I just put the last set of kanji into Guru! It took me 716 days, generally taking about ten days for each level. I’m going to take my time burning as many items as I can but am definitely looking forward other kinds of language practice to take up more of my time, as I put what I learned here to good use. My ultimate interest, probably not a career ambition but a source of intellectual curiosity, is literary translation, so that’s what I’ll be focusing on.
As you can see, I really struggled with the teens, this was a reflection of my living circumstances at that time, which made focusing on actually learning the new items properly quite difficult. Otherwise, I kept a broadly consistent pace, which I’m quite happy with. I tried to give myself plenty of time to do vocab and radicals even when those weren’t required to get a clearing number of kanji for that level, so that was an active choice to slow down that I could have foregone, but I decided not to.
It feels very strange, and actually quite melancholy. For two years Wanikani has been the main thing giving structure to my studies of Japanese - I read through Genki and have Quartet sitting on my bookshelf, but the gameplay loop of Wanikani was compelling enough to win out over textbook exercises. Now I’m beginning to move beyond that structure. Theoretically this was always the point, but there’s also something sad about it. I’m at the top of all the WKStats charts, where I know 99% of what I’ll find in books, on Twitter, in the news, and while the world of adult literacy in Japanese is opening up to me, the little world I’ve been ensconced in for two years is something I’m going to be leaving behind soon. Wherever my language journey takes me next will be without familiar guidance, and might well be a much lonelier path.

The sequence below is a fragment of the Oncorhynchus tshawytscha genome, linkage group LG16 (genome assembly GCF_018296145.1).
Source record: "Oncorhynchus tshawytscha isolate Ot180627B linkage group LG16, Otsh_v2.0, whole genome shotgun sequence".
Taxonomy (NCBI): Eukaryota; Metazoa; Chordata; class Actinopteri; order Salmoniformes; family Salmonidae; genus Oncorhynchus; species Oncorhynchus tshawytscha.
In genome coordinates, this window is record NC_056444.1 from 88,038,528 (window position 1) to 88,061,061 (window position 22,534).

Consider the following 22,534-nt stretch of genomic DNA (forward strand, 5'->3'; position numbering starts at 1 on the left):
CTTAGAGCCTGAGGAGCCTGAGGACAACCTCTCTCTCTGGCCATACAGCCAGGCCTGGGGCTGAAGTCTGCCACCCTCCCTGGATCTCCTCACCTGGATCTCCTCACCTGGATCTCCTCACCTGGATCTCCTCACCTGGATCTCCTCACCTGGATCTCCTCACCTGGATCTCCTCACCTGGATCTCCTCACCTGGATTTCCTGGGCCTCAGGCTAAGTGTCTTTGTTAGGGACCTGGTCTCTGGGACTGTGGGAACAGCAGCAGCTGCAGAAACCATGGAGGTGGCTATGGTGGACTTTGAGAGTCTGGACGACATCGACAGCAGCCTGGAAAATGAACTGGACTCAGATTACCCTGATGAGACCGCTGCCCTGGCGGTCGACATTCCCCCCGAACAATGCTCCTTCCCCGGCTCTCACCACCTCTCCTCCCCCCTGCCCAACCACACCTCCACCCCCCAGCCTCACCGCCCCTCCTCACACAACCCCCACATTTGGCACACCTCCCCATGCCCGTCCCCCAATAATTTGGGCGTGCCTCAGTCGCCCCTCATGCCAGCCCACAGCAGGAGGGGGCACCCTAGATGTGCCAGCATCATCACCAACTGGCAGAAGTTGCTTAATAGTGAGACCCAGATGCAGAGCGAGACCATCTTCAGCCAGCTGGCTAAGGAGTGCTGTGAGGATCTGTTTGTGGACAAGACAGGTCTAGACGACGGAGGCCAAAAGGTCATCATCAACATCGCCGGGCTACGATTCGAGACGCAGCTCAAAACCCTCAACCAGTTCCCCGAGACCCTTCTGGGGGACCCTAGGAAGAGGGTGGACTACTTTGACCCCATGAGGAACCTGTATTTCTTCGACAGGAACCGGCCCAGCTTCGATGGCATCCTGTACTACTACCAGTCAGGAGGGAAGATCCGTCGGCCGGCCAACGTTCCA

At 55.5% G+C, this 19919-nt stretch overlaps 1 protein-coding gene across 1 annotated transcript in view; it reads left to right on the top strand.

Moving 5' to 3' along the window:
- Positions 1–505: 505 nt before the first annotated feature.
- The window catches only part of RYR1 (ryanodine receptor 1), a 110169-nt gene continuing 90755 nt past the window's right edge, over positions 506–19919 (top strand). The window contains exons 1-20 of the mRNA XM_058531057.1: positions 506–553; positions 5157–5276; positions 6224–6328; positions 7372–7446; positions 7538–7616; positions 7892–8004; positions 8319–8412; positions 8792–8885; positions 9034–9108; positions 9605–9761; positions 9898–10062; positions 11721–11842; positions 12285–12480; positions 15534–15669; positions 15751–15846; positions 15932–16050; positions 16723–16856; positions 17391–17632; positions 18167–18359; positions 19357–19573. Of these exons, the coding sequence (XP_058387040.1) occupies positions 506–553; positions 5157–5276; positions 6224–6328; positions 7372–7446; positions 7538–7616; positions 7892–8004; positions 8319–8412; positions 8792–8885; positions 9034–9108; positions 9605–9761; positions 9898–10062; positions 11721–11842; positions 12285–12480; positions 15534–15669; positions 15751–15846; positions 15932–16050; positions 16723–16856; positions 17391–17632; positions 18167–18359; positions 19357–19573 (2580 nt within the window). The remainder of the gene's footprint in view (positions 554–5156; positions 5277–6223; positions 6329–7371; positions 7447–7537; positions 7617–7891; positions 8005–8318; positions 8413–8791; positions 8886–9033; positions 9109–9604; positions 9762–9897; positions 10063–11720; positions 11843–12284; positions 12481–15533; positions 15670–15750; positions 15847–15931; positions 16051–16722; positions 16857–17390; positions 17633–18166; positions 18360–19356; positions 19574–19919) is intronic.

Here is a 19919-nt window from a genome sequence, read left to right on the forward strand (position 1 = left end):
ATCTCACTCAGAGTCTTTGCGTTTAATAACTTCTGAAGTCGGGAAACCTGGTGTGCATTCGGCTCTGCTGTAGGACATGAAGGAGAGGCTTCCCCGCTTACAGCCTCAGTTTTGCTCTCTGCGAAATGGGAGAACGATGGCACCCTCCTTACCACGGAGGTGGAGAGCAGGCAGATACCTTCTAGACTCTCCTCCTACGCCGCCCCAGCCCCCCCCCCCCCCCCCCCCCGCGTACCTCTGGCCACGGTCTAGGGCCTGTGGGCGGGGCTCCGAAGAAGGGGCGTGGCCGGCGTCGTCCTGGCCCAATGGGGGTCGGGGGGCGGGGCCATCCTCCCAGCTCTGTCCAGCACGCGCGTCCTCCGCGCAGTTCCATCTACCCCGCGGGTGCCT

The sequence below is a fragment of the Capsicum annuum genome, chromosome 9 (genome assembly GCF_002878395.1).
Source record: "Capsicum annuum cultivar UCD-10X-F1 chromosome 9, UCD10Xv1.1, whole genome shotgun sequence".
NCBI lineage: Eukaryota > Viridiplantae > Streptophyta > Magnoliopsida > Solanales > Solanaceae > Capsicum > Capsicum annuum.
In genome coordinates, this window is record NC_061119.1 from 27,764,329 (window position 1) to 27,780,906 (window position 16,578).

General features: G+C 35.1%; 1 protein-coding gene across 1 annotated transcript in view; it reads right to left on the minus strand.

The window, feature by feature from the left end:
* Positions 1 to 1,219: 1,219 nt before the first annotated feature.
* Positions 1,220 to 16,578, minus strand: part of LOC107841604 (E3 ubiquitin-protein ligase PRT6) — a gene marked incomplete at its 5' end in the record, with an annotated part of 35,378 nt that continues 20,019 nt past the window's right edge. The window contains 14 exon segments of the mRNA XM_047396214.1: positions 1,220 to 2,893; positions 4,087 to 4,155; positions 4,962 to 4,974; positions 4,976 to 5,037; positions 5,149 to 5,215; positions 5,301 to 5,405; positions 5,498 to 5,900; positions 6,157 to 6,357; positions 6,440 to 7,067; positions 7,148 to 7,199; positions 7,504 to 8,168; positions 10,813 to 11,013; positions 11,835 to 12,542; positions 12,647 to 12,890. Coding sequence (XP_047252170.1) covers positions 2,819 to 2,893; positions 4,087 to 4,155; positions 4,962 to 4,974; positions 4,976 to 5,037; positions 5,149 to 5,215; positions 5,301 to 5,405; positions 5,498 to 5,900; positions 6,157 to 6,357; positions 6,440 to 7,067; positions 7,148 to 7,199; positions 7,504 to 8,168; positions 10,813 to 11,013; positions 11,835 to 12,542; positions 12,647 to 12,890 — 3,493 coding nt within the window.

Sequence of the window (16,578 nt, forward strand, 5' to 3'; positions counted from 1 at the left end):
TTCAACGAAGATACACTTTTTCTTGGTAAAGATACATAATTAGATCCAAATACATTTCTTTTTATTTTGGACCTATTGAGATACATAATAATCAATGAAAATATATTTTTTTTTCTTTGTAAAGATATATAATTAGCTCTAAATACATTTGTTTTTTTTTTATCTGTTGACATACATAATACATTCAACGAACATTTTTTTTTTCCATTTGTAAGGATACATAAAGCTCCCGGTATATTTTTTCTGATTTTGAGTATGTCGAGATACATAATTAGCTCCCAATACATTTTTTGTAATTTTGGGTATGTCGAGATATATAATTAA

I mean, with regard to pace you’re about the same as me, although it will get harder as you accumulate more reviews.
If I could make some recommendations about habit building, I’d say to try and do reviews or add new things a couple of times a day, distributed throughout the day. My best times were when I was doing fifty reviews or ten new items in the morning, at lunch, just after work and just before bed. My worst times were at my least disciplined, when I’d not do much until just before bed, and so I’d get hundreds of new reviews through at about ten at night. Having that big number sitting there made practice seem much more intimidating.
Congratulations! I am going at about the same pace as you. I must say that there have been a few moments recently where I’ve gotten pretty sick of Wanikani I’m looking forward to getting it finished and moving on with life.
My advice is to finish all reviews every day no matter what.
I’d take it even further than this and say that, ideally, there should be at least two points in your day where you have your reviews finished. If you plan well you can get an even enough flow of reviews coming through that finishing them out is never too big of an undertaking. There were definitely times where I had three or four hundred reviews waiting for me and the few times it happened were horrible - don’t be like me!
There’s an external site called WKStats. You’ll need to feed it an API key that will allow it to read data about how your account is handling things, but it contains all sorts of data about your progress, as well as data that puts your progress into perspective.
Funny you mentioned the melancholy - I felt exactly the same. Doing the remaining reviews now but it’s not the same now that the whole ‘next level rush’ is gone I’m still trying to find some new structure in my daily Japanese studies.
I can’t wait to be at this level. I’m moving to Japan in 6 months, so hopefully I’ll know at least enough to get by by then. My plan is to speed level for now, 7 days per level, since I have the time to do so.